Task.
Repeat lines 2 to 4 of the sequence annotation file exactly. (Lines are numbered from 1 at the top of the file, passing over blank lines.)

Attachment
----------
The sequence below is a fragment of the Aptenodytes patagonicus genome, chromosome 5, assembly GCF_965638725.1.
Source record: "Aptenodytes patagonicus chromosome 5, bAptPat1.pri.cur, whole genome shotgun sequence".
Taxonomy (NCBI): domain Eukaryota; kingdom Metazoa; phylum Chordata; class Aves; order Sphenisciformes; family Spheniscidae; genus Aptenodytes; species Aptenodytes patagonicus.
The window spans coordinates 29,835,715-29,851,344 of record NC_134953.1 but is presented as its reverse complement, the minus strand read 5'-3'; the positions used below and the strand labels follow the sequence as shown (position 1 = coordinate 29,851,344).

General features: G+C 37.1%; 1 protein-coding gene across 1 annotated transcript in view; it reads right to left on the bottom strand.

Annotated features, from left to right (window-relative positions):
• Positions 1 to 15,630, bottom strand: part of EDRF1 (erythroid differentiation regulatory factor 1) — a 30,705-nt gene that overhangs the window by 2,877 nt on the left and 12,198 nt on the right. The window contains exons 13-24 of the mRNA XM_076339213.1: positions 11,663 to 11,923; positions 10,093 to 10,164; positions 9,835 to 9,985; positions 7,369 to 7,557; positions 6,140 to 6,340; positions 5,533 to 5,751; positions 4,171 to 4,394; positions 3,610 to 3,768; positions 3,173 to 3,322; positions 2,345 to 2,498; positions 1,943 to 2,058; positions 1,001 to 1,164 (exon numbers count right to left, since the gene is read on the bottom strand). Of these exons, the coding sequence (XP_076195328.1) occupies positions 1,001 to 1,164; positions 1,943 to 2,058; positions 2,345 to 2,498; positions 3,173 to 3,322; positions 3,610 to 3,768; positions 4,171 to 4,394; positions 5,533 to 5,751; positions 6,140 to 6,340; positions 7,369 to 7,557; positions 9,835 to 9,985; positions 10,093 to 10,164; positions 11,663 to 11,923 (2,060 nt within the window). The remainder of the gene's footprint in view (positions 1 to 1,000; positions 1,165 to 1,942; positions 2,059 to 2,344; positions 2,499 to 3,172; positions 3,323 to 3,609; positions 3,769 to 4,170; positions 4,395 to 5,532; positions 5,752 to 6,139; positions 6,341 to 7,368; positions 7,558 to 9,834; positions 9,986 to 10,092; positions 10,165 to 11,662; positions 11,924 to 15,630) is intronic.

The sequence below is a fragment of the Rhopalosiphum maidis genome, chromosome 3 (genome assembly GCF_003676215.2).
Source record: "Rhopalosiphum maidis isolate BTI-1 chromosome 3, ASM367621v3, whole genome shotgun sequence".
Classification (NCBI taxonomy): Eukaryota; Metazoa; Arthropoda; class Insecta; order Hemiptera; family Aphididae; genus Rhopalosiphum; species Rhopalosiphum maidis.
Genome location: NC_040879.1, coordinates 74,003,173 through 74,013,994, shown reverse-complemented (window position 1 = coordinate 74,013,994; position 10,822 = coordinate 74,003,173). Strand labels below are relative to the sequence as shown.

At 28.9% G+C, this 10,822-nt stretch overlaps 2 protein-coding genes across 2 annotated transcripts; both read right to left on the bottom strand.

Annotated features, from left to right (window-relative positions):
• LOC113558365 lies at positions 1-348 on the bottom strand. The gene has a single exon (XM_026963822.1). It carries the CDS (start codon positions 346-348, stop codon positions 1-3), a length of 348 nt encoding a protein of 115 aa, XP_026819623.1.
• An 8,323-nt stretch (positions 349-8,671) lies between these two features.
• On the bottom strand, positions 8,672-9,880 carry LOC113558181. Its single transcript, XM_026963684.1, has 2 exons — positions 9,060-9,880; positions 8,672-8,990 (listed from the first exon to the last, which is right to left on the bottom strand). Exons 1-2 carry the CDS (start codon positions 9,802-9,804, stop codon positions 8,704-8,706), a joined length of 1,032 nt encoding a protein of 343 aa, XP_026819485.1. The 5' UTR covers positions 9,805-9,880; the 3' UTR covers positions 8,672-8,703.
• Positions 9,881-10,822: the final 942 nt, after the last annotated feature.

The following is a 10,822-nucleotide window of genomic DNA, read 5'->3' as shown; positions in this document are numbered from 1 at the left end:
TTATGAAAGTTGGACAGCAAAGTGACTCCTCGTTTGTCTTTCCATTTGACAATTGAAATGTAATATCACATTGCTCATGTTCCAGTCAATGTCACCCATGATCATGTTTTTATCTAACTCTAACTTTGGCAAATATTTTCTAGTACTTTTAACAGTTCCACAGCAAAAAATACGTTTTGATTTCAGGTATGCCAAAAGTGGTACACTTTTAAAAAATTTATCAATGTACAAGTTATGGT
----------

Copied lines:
Source record: "Aptenodytes patagonicus chromosome 5, bAptPat1.pri.cur, whole genome shotgun sequence".
Taxonomy (NCBI): domain Eukaryota; kingdom Metazoa; phylum Chordata; class Aves; order Sphenisciformes; family Spheniscidae; genus Aptenodytes; species Aptenodytes patagonicus.
The window spans coordinates 29,835,715-29,851,344 of record NC_134953.1 but is presented as its reverse complement, the minus strand read 5'-3'; the positions used below and the strand labels follow the sequence as shown (position 1 = coordinate 29,851,344).